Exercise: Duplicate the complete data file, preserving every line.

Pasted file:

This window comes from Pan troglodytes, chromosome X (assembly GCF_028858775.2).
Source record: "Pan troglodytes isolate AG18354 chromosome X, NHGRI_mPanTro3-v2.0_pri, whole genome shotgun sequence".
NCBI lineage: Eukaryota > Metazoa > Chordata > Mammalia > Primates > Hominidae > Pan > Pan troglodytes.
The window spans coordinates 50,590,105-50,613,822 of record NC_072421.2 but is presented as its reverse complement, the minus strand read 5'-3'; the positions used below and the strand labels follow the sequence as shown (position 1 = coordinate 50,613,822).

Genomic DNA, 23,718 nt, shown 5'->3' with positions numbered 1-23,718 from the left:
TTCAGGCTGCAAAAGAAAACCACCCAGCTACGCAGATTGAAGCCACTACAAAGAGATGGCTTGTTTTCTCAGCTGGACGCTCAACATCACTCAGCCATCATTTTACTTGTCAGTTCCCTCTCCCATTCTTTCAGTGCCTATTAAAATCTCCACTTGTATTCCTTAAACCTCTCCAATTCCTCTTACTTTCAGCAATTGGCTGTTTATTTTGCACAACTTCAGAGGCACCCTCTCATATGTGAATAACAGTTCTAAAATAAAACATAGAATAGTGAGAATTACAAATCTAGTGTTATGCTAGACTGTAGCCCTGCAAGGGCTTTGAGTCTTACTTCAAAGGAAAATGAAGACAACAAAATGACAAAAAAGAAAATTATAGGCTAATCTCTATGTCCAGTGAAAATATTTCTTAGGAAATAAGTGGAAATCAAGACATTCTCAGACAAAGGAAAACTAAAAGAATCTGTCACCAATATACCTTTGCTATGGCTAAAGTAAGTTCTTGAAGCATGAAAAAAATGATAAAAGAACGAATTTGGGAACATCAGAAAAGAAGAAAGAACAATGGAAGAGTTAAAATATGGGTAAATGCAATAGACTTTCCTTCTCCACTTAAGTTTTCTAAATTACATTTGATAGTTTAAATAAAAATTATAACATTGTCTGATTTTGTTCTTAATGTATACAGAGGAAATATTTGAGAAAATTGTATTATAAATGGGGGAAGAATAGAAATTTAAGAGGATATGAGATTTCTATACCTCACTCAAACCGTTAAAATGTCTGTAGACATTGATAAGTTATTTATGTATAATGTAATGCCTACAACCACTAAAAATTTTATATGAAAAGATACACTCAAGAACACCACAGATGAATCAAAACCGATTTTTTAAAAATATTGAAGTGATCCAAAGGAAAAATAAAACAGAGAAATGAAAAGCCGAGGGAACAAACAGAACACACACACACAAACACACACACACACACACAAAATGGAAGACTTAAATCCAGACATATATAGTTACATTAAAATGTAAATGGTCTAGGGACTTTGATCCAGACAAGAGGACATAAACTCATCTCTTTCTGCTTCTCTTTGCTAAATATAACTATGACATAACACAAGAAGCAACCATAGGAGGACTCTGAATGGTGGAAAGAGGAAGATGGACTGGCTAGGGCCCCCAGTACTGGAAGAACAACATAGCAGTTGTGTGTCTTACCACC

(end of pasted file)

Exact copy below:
This window comes from Pan troglodytes, chromosome X (assembly GCF_028858775.2).
Source record: "Pan troglodytes isolate AG18354 chromosome X, NHGRI_mPanTro3-v2.0_pri, whole genome shotgun sequence".
NCBI lineage: Eukaryota > Metazoa > Chordata > Mammalia > Primates > Hominidae > Pan > Pan troglodytes.
The window spans coordinates 50,590,105-50,613,822 of record NC_072421.2 but is presented as its reverse complement, the minus strand read 5'-3'; the positions used below and the strand labels follow the sequence as shown (position 1 = coordinate 50,613,822).

Genomic DNA, 23,718 nt, shown 5'->3' with positions numbered 1-23,718 from the left:
TTCAGGCTGCAAAAGAAAACCACCCAGCTACGCAGATTGAAGCCACTACAAAGAGATGGCTTGTTTTCTCAGCTGGACGCTCAACATCACTCAGCCATCATTTTACTTGTCAGTTCCCTCTCCCATTCTTTCAGTGCCTATTAAAATCTCCACTTGTATTCCTTAAACCTCTCCAATTCCTCTTACTTTCAGCAATTGGCTGTTTATTTTGCACAACTTCAGAGGCACCCTCTCATATGTGAATAACAGTTCTAAAATAAAACATAGAATAGTGAGAATTACAAATCTAGTGTTATGCTAGACTGTAGCCCTGCAAGGGCTTTGAGTCTTACTTCAAAGGAAAATGAAGACAACAAAATGACAAAAAAGAAAATTATAGGCTAATCTCTATGTCCAGTGAAAATATTTCTTAGGAAATAAGTGGAAATCAAGACATTCTCAGACAAAGGAAAACTAAAAGAATCTGTCACCAATATACCTTTGCTATGGCTAAAGTAAGTTCTTGAAGCATGAAAAAAATGATAAAAGAACGAATTTGGGAACATCAGAAAAGAAGAAAGAACAATGGAAGAGTTAAAATATGGGTAAATGCAATAGACTTTCCTTCTCCACTTAAGTTTTCTAAATTACATTTGATAGTTTAAATAAAAATTATAACATTGTCTGATTTTGTTCTTAATGTATACAGAGGAAATATTTGAGAAAATTGTATTATAAATGGGGGAAGAATAGAAATTTAAGAGGATATGAGATTTCTATACCTCACTCAAACCGTTAAAATGTCTGTAGACATTGATAAGTTATTTATGTATAATGTAATGCCTACAACCACTAAAAATTTTATATGAAAAGATACACTCAAGAACACCACAGATGAATCAAAACCGATTTTTTAAAAATATTGAAGTGATCCAAAGGAAAAATAAAACAGAGAAATGAAAAGCCGAGGGAACAAACAGAACACACACACACAAACACACACACACACACACAAAATGGAAGACTTAAATCCAGACATATATAGTTACATTAAAATGTAAATGGTCTAGGGACTTTGATCCAGACAAGAGGACATAAACTCATCTCTTTCTGCTTCTCTTTGCTAAATATAACTATGACATAACACAAGAAGCAACCATAGGAGGACTCTGAATGGTGGAAAGAGGAAGATGGACTGGCTAGGGCCCCCAGTACTGGAAGAACAACATAGCAGTTGTGTGTCTTACCACC